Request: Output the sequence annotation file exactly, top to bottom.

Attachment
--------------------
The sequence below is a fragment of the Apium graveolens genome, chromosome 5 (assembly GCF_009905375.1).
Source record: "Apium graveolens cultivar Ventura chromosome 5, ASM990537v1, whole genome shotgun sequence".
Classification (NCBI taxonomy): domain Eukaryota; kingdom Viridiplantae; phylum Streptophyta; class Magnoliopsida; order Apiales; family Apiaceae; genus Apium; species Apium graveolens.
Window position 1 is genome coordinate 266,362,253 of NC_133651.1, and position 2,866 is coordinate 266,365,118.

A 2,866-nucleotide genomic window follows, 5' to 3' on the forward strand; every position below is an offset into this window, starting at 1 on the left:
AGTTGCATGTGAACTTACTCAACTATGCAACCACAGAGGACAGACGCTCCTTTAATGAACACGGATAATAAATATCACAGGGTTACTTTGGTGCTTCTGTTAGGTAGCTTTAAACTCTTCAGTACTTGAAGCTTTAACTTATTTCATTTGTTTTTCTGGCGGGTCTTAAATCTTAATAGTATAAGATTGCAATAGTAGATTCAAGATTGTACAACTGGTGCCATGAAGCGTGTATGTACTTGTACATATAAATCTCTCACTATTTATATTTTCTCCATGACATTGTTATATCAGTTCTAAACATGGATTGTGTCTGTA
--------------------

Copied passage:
The sequence below is a fragment of the Apium graveolens genome, chromosome 5 (assembly GCF_009905375.1).
Source record: "Apium graveolens cultivar Ventura chromosome 5, ASM990537v1, whole genome shotgun sequence".
Classification (NCBI taxonomy): domain Eukaryota; kingdom Viridiplantae; phylum Streptophyta; class Magnoliopsida; order Apiales; family Apiaceae; genus Apium; species Apium graveolens.
Window position 1 is genome coordinate 266,362,253 of NC_133651.1, and position 2,866 is coordinate 266,365,118.

A 2,866-nucleotide genomic window follows, 5' to 3' on the forward strand; every position below is an offset into this window, starting at 1 on the left:
AGTTGCATGTGAACTTACTCAACTATGCAACCACAGAGGACAGACGCTCCTTTAATGAACACGGATAATAAATATCACAGGGTTACTTTGGTGCTTCTGTTAGGTAGCTTTAAACTCTTCAGTACTTGAAGCTTTAACTTATTTCATTTGTTTTTCTGGCGGGTCTTAAATCTTAATAGTATAAGATTGCAATAGTAGATTCAAGATTGTACAACTGGTGCCATGAAGCGTGTATGTACTTGTACATATAAATCTCTCACTATTTATATTTTCTCCATGACATTGTTATATCAGTTCTAAACATGGATTGTGTCTGTA